Hands-On: The New Titoni Seascoper 300 DLC Black And Color Block Editions
Titoni introduced its Seascoper 300 in November 2022, and it quickly became apparent that this is a watch to be reckoned with. Regarding quality and specs, it’s one of the best in class in its price bracket, so what could Titoni possibly do to make it even better? Technically and specs-wise, everything that was good has luckily remained with these newest releases. The improvements are mainly in the aesthetics department. Be aware that the new black DLC-coated versions are not for everyone as both are made in limited numbers.
The new Black and Color Block limited editions still feature the 42mm case styled after the previous-generation Rolex Submariner. And, as Jorg already wrote in his review of the Seascoper 300, while not necessarily original, it’s not for nothing that we like that case so much. It wears comfortably, and quality-wise, it’s top-notch.
The Titoni Seascoper 300 DLC Black Edition
Although I introduced the features of the Black Edition as mainly aesthetic, as far as the DLC coating is concerned, that’s not entirely true. DLC stands for “diamond-like carbon.” It is a coating only a few micrometers thick that is applied to the case’s surface using a multi-stage, high-tech process. In this process, the surface is vaporized with diamond-like carbon to create an incomparable surface hardness and a deep black appearance. So the Black Edition doesn’t just have an iconic look. It is supremely robust and functional thanks to its scratch resistance as well. But as an aesthetic plus, the all-brushed black surfaces of the Seascoper 300 DLC Black Edition further prevent the case from looking like a diver’s watch that we know all too well.
The Titoni SeaScoper 300 DLC Color Block Edition
Alongside 500 pieces of the all-black version, Titoni introduces an even more limited version — the Seascoper 300 DLC Color Block Edition, of which only 100 pieces will be made. Besides the popping orange color of the dial, the watch, technically and size-wise, doesn’t differ from the DLC Black Edition. As had the opportunity to put the all-black version physically to the test, I’ll write this review mainly about that model.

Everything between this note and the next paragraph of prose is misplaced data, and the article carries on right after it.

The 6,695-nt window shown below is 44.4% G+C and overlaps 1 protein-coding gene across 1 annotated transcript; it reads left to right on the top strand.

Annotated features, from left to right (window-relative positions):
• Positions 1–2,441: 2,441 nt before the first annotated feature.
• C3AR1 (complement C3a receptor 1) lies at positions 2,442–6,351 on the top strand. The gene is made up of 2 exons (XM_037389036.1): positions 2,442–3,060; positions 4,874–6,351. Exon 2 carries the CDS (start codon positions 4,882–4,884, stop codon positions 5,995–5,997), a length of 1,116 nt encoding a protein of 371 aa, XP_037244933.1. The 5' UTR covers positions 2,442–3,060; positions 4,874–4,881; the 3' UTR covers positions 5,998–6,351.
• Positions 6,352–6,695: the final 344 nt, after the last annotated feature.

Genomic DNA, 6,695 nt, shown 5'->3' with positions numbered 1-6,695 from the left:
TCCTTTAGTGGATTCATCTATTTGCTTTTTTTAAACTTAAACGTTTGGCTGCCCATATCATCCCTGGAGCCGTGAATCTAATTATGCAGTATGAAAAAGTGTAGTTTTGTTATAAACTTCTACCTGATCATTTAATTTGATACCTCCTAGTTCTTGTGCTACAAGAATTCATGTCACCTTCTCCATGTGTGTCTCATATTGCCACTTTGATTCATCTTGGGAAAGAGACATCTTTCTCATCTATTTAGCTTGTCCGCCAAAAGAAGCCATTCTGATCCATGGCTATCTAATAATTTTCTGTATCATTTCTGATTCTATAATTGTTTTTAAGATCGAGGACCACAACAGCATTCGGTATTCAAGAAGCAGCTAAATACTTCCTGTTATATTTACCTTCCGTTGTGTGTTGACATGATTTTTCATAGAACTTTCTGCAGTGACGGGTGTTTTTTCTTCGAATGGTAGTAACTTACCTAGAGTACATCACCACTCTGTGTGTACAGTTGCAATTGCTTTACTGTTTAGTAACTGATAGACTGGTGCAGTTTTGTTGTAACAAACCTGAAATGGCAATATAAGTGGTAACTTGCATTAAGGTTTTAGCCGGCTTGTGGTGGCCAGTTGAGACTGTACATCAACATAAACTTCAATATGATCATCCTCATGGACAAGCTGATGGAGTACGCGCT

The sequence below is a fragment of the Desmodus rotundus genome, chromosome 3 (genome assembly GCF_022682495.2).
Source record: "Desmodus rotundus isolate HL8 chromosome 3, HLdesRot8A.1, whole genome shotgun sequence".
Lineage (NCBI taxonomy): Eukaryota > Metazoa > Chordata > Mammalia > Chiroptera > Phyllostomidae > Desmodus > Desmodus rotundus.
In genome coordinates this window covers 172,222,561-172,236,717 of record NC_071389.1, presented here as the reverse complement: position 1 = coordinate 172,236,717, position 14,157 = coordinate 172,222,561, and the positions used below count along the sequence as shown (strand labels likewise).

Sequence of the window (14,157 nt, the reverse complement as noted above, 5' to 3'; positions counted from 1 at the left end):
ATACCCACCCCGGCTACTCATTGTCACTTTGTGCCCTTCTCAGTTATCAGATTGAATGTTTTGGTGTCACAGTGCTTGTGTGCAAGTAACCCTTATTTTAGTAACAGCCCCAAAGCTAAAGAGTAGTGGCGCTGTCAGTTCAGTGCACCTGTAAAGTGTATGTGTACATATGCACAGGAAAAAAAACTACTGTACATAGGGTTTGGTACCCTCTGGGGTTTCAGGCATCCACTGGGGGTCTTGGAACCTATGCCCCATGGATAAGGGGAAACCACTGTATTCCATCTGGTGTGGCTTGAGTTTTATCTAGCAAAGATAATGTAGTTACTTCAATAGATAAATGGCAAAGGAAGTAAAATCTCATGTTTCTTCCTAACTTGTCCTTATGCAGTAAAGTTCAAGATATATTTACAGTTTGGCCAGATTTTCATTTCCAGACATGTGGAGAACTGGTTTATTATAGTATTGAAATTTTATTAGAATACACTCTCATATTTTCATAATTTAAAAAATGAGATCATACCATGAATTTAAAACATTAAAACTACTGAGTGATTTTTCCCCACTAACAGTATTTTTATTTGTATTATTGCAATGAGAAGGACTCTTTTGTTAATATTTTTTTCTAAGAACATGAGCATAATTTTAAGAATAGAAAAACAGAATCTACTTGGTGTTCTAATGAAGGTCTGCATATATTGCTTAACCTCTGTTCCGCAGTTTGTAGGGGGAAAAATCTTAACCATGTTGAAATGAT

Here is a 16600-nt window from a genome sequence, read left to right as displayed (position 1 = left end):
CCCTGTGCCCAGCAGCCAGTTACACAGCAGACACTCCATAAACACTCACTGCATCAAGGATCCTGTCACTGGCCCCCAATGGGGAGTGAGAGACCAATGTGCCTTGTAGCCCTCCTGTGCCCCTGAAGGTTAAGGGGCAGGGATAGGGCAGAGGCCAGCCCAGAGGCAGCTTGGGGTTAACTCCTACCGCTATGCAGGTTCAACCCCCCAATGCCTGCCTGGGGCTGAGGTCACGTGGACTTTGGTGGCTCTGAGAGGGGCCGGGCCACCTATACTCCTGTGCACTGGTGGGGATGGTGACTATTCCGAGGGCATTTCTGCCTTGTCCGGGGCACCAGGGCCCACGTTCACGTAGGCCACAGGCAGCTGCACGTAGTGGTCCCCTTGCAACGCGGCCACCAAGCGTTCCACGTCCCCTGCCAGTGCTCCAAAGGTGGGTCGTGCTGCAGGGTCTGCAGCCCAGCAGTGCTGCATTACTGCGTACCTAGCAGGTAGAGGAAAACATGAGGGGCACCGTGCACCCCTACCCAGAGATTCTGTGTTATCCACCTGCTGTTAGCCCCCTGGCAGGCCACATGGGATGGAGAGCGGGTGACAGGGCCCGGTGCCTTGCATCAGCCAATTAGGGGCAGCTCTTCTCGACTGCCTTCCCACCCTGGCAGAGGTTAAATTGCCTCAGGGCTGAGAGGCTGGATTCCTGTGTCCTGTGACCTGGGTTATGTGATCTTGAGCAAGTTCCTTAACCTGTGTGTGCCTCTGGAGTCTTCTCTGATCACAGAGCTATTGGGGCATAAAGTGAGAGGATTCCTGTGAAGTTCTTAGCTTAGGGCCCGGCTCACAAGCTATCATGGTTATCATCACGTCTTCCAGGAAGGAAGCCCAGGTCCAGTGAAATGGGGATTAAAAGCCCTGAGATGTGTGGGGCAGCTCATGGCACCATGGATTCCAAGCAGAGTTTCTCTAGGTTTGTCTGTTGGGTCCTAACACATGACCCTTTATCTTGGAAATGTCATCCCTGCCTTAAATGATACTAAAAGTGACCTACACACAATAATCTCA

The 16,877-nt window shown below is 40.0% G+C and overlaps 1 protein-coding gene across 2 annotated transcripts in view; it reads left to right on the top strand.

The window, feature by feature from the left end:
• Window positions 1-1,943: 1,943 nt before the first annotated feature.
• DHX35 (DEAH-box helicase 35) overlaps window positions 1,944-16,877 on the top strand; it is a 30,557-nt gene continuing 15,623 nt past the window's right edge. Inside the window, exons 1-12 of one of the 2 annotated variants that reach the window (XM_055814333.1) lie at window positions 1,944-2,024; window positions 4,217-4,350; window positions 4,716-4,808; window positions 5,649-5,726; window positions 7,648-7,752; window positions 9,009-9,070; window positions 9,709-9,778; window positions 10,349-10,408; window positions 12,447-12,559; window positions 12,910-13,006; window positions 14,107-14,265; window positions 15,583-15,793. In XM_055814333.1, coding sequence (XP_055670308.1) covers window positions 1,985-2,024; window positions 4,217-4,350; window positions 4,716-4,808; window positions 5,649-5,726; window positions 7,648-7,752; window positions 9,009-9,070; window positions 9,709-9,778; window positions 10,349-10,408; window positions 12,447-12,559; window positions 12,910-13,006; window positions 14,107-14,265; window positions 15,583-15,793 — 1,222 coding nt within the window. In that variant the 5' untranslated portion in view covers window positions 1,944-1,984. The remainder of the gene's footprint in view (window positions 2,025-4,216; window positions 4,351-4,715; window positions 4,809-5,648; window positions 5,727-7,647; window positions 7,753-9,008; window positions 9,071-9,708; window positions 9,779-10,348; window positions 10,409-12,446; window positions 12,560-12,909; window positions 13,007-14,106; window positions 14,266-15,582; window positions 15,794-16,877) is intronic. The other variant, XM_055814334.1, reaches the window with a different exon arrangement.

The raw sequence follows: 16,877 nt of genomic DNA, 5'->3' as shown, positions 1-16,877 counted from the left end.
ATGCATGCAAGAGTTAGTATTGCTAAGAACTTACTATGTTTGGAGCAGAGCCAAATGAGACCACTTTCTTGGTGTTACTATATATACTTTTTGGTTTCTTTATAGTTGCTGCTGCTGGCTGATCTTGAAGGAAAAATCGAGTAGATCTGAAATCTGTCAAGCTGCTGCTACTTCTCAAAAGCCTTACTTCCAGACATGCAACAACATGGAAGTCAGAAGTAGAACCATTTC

Good things remained
Both the Black and Color Block Editions feature the exact dimensions of a regular Seascoper 300. That means a 42mm case which is 12.5mm thick and measures 52mm from lug to lug. You’ll find a screw-down crown with adequate crown guards on the right side. And following the type designation, the watch is water resistant to 300 meters. Despite its substantial size, the Seascoper 300 wears comfortably on my 18cm wrist.
Looking at the dial, the upper half features the Titoni logo and brand name. For my taste, the brand name is a bit too large. There’s no need to shout here; the watch doesn’t need that. The text on the lower half of the dial creates a solid block with minimal spacing between the lines, somewhat affecting the readability. A ceramic bezel remained from the standard Seascoper 300 remained, as did the flat sapphire crystal. The latter has an antireflective coating on both sides.
COSC-certified Sellita SW200-1
Like the regular Seascoper 300, the Black Edition houses a COSC-certified version of the well-known Sellita SW200-1. This automatic caliber operates at 28,800vph, uses 26 jewels, and offers 40 hours of power reserve. The Sellita SW200-1 is known as a reliable workhorse, and with the COSC certification, Titoni guarantees an accuracy of +6 to -4 seconds a day.
The things that made the Black Edition better